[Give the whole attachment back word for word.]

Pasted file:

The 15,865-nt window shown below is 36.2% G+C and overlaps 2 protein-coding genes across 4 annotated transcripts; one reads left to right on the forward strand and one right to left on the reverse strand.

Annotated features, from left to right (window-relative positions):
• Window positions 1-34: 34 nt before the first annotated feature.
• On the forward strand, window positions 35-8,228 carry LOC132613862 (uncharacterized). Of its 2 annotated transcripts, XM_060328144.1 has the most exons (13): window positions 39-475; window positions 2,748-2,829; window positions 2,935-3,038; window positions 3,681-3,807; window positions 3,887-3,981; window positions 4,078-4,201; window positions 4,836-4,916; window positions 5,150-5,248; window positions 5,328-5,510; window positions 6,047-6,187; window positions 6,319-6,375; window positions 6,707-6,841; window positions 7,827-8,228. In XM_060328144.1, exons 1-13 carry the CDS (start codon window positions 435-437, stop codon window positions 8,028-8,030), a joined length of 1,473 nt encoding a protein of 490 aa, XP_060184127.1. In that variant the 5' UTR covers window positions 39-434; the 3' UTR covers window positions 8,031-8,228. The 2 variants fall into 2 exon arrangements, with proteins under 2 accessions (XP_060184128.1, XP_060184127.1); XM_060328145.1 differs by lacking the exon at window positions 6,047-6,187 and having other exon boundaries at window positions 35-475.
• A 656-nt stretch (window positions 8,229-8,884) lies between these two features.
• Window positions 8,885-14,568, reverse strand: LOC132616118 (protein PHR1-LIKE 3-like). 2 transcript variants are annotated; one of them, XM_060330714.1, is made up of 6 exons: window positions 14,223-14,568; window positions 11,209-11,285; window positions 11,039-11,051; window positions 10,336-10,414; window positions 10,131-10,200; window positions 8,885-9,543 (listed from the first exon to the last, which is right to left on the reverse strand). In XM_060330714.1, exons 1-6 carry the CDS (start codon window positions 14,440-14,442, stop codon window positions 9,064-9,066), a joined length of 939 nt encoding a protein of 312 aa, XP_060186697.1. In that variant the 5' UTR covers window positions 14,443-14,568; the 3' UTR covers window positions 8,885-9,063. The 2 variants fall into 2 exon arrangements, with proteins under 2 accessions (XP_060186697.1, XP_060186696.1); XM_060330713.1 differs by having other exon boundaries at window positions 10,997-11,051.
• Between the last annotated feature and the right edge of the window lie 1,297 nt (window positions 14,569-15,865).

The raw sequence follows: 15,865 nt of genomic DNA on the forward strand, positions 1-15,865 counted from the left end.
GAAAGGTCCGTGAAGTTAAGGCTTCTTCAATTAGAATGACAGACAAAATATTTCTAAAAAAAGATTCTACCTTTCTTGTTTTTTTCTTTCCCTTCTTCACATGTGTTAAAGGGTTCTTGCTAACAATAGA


The 15,865-nt window shown below is 36.2% G+C and overlaps 2 protein-coding genes across 4 annotated transcripts; one reads left to right on the forward strand and one right to left on the reverse strand.

Annotated features, from left to right (window-relative positions):
• Window positions 1-34: 34 nt before the first annotated feature.
• On the forward strand, window positions 35-8,228 carry LOC132613862 (uncharacterized). Of its 2 annotated transcripts, XM_060328144.1 has the most exons (13): window positions 39-475; window positions 2,748-2,829; window positions 2,935-3,038; window positions 3,681-3,807; window positions 3,887-3,981; window positions 4,078-4,201; window positions 4,836-4,916; window positions 5,150-5,248; window positions 5,328-5,510; window positions 6,047-6,187; window positions 6,319-6,375; window positions 6,707-6,841; window positions 7,827-8,228. In XM_060328144.1, exons 1-13 carry the CDS (start codon window positions 435-437, stop codon window positions 8,028-8,030), a joined length of 1,473 nt encoding a protein of 490 aa, XP_060184127.1. In that variant the 5' UTR covers window positions 39-434; the 3' UTR covers window positions 8,031-8,228. The 2 variants fall into 2 exon arrangements, with proteins under 2 accessions (XP_060184128.1, XP_060184127.1); XM_060328145.1 differs by lacking the exon at window positions 6,047-6,187 and having other exon boundaries at window positions 35-475.
• A 656-nt stretch (window positions 8,229-8,884) lies between these two features.
• Window positions 8,885-14,568, reverse strand: LOC132616118 (protein PHR1-LIKE 3-like). 2 transcript variants are annotated; one of them, XM_060330714.1, is made up of 6 exons: window positions 14,223-14,568; window positions 11,209-11,285; window positions 11,039-11,051; window positions 10,336-10,414; window positions 10,131-10,200; window positions 8,885-9,543 (listed from the first exon to the last, which is right to left on the reverse strand). In XM_060330714.1, exons 1-6 carry the CDS (start codon window positions 14,440-14,442, stop codon window positions 9,064-9,066), a joined length of 939 nt encoding a protein of 312 aa, XP_060186697.1. In that variant the 5' UTR covers window positions 14,443-14,568; the 3' UTR covers window positions 8,885-9,063. The 2 variants fall into 2 exon arrangements, with proteins under 2 accessions (XP_060186697.1, XP_060186696.1); XM_060330713.1 differs by having other exon boundaries at window positions 10,997-11,051.
• Between the last annotated feature and the right edge of the window lie 1,297 nt (window positions 14,569-15,865).

The raw sequence follows: 15,865 nt of genomic DNA on the forward strand, positions 1-15,865 counted from the left end.
GAAAGGTCCGTGAAGTTAAGGCTTCTTCAATTAGAATGACAGACAAAATATTTCTAAAAAAAGATTCTACCTTTCTTGTTTTTTTCTTTCCCTTCTTCACATGTGTTAAAGGGTTCTTGCTAACAATAGA